Forbes India 15th Anniversary Special

5/20 rule is holding back Indian aviation, says Vistara CEO

The airline, a JV between Tata Sons and Singapore Airlines, completes a year of operations on January 9. While upbeat about growth, its CEO Phee Teik Yeoh strikes a cautionary note over the country's flying policy

Published: Jan 9, 2016 06:09:34 AM IST
Updated: Jan 5, 2016 05:56:49 PM IST
5/20 rule is holding back Indian aviation, says Vistara CEO
Image: Amit Verma

Name: Phee Teik Yeoh
Prior to joining Vistara, Phee Teik spent over two decades with Singapore Airlines
B.Sc in chemistry from the National University of Singapore
Golf, contemporary music and cooking

Q. Have there been any major disappointments in your first year of operations?

It is a well-recognised fact that high cost of operations and low margins have been the bane of Indian aviation. Ease of doing business is another major element that is missing. While we appreciate that the aviation policy is under review, the existing policy is restrictive and not relevant in the current business context. However, we took the challenges in our stride, overcame them with steely resolve and the will to succeed. We did not allow the roadblocks to daunt our spirit and our objective to give travellers a flying experience like never before.

Q. There are reports that you are looking to re-configure your fleet and might even remove the business class section.
Our aim is to provide a seamless and personalised flying experience to our customers from all strata and we believe that our three-class configuration (business, premium economy and economy) is helping us offer it. We plan to stay true to our strategy of a full-service airline while, at the same time, we observe the market dynamics. We constantly review how we can better match supply with demand and that includes our seat configuration too. While we have noticed an encouraging uptake of our business and premium economy class products, we are prepared to reduce the seats in either or both cabins if the market dynamics are unfavourable. Any change in seat configuration will also depend on our route network plan, which, to a certain extent, will be influenced by the upcoming aviation policy.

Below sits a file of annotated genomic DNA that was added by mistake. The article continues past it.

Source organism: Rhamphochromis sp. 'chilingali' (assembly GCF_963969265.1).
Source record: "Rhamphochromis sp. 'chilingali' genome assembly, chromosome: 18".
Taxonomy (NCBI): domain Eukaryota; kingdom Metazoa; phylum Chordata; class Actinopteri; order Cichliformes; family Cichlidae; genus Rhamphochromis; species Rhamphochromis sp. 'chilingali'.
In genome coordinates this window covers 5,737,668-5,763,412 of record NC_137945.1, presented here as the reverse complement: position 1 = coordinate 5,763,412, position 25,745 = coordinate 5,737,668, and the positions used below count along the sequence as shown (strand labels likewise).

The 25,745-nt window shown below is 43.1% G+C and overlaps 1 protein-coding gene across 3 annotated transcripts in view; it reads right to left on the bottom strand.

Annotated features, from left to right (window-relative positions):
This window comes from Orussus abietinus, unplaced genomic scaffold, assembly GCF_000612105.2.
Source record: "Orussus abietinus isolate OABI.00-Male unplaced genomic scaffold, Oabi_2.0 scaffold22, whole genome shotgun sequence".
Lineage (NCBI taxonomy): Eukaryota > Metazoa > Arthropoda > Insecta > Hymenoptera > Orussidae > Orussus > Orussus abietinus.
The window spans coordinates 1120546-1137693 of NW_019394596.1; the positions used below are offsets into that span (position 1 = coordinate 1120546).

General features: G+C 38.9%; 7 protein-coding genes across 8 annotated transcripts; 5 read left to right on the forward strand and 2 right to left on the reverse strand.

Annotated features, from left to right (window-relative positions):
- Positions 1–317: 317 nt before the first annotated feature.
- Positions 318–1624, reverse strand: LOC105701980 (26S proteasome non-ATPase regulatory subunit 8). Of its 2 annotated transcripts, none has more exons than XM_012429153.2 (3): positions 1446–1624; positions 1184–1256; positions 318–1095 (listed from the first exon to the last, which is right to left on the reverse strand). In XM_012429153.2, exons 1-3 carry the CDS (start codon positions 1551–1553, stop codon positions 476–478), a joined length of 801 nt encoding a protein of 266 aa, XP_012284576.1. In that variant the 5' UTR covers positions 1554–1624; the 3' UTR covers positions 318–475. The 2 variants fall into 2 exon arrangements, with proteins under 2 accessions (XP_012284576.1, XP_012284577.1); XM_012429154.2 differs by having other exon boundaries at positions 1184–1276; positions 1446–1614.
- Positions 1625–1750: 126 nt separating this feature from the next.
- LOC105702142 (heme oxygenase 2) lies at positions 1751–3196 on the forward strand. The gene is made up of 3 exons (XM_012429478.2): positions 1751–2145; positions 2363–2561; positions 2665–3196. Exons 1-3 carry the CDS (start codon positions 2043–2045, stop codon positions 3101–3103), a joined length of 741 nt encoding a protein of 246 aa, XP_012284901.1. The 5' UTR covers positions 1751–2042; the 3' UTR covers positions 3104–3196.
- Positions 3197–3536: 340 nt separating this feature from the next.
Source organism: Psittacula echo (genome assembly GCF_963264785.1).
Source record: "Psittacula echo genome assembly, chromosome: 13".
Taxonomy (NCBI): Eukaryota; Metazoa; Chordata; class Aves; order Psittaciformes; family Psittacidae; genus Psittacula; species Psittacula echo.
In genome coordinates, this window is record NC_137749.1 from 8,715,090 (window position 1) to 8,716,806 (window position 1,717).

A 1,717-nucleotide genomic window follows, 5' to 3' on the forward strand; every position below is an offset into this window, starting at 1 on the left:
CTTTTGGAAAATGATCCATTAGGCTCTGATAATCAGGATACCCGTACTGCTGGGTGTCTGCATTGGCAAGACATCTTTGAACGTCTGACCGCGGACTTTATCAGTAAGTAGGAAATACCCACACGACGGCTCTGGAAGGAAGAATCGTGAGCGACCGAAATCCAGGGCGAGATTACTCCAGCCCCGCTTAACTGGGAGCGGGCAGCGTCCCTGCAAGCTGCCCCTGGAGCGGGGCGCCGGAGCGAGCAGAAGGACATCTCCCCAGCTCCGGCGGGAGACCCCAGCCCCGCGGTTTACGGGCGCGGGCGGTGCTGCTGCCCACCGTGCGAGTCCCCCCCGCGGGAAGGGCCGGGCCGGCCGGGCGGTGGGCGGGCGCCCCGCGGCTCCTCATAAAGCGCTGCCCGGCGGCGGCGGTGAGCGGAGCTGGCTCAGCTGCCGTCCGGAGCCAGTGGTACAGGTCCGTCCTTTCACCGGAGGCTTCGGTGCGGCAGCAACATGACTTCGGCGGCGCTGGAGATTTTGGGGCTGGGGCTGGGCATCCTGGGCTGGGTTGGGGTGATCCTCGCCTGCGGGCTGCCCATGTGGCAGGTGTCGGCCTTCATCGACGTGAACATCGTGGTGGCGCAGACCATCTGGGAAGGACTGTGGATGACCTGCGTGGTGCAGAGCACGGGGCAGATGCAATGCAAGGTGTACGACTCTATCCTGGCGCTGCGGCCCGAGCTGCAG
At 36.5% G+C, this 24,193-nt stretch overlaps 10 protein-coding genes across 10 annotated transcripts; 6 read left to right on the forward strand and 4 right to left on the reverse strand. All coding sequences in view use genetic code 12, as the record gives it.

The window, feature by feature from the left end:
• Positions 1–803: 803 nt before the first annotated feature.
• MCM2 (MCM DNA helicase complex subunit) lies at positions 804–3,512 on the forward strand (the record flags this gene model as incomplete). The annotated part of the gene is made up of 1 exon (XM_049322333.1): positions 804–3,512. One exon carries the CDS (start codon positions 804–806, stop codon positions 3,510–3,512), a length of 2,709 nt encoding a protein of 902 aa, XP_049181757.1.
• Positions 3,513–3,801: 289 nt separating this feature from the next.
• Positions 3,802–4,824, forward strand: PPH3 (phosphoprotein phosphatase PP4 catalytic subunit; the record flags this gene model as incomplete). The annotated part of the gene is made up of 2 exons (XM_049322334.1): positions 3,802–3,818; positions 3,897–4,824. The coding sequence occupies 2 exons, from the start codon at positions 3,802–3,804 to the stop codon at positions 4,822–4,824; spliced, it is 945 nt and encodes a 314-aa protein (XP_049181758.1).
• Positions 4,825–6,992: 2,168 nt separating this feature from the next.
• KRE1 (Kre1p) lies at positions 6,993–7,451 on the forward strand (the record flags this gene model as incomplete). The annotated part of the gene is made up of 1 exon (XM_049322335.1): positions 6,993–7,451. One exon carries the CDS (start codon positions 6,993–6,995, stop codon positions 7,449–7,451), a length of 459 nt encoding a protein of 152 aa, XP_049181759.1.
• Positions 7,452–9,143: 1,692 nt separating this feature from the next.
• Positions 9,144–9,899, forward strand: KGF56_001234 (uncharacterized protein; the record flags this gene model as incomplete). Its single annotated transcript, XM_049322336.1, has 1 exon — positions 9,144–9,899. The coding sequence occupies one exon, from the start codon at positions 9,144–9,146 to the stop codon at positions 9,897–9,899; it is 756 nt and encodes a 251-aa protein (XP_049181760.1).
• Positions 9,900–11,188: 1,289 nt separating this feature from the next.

Q. You have very strong views on the 5/20 rule. How important is flying international to Vistara’s growth?
The 5/20 rule, which requires a domestic airline to have a fleet of 20 aircraft and operational experience of five years to fly overseas, impacts not only Vistara, but it is one that holds back unleashing the true potential of Indian aviation. There are no global parallels to the 5/20 rule and the regulation is discriminatory to Indian airlines. Foreign carriers that do not meet these criteria are allowed to operate in Indian skies, but domestic airlines cannot enjoy reciprocal rights. So the industry needs to be in conjunction with the fact that the abolition of 5/20 will not favour any particular airline, rather it is in the national interest, Indian travellers’ interest and the interest of all players in the sector. Indian carriers are best placed to promote India as a tourism destination and should be encouraged to provide international connectivity.

Q. What is Vistara’s five-year roadmap?
Given the dynamic operating environment and the surge in passenger growth that experts foresee, we are geared up to expand our footprint and strengthen our value proposition. Our strategy is focussed on steady and measured growth. Today, we have nine aircraft and serve 12 destinations with 307 flights a week. In 2016, four aircraft will be added. With that we will introduce new destinations and increase frequencies. By 2018-end, we will have a fleet of 20 Airbus aircraft. We also look forward to a progressive aviation policy that will allow us to fly overseas.

(This story appears in the 22 January, 2016 issue of Forbes India. To visit our Archives, click here.)